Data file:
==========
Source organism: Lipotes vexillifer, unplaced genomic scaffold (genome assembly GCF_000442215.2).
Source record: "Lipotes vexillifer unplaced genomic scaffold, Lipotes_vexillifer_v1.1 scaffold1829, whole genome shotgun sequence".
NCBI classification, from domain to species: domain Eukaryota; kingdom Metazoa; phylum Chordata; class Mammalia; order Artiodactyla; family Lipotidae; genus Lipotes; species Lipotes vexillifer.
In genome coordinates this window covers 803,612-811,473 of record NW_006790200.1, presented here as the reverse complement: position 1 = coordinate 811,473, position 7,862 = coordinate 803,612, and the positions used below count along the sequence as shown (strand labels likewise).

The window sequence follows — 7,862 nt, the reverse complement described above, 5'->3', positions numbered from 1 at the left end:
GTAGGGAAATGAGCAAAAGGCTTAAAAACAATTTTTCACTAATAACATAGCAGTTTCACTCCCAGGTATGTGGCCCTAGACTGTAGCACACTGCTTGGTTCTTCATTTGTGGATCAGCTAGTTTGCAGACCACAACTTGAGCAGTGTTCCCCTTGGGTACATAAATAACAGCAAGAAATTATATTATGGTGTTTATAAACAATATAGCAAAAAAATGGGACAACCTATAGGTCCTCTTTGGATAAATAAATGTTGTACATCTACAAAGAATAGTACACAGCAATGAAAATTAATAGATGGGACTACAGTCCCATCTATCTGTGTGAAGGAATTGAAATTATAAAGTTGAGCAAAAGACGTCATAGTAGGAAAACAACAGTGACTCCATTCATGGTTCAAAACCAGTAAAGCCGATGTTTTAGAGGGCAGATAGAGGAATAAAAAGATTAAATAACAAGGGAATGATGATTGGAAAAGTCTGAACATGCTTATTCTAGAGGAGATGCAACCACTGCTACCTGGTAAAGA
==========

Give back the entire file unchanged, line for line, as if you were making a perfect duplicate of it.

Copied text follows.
Source organism: Lipotes vexillifer, unplaced genomic scaffold (genome assembly GCF_000442215.2).
Source record: "Lipotes vexillifer unplaced genomic scaffold, Lipotes_vexillifer_v1.1 scaffold1829, whole genome shotgun sequence".
NCBI classification, from domain to species: domain Eukaryota; kingdom Metazoa; phylum Chordata; class Mammalia; order Artiodactyla; family Lipotidae; genus Lipotes; species Lipotes vexillifer.
In genome coordinates this window covers 803,612-811,473 of record NW_006790200.1, presented here as the reverse complement: position 1 = coordinate 811,473, position 7,862 = coordinate 803,612, and the positions used below count along the sequence as shown (strand labels likewise).

The window sequence follows — 7,862 nt, the reverse complement described above, 5'->3', positions numbered from 1 at the left end:
GTAGGGAAATGAGCAAAAGGCTTAAAAACAATTTTTCACTAATAACATAGCAGTTTCACTCCCAGGTATGTGGCCCTAGACTGTAGCACACTGCTTGGTTCTTCATTTGTGGATCAGCTAGTTTGCAGACCACAACTTGAGCAGTGTTCCCCTTGGGTACATAAATAACAGCAAGAAATTATATTATGGTGTTTATAAACAATATAGCAAAAAAATGGGACAACCTATAGGTCCTCTTTGGATAAATAAATGTTGTACATCTACAAAGAATAGTACACAGCAATGAAAATTAATAGATGGGACTACAGTCCCATCTATCTGTGTGAAGGAATTGAAATTATAAAGTTGAGCAAAAGACGTCATAGTAGGAAAACAACAGTGACTCCATTCATGGTTCAAAACCAGTAAAGCCGATGTTTTAGAGGGCAGATAGAGGAATAAAAAGATTAAATAACAAGGGAATGATGATTGGAAAAGTCTGAACATGCTTATTCTAGAGGAGATGCAACCACTGCTACCTGGTAAAGA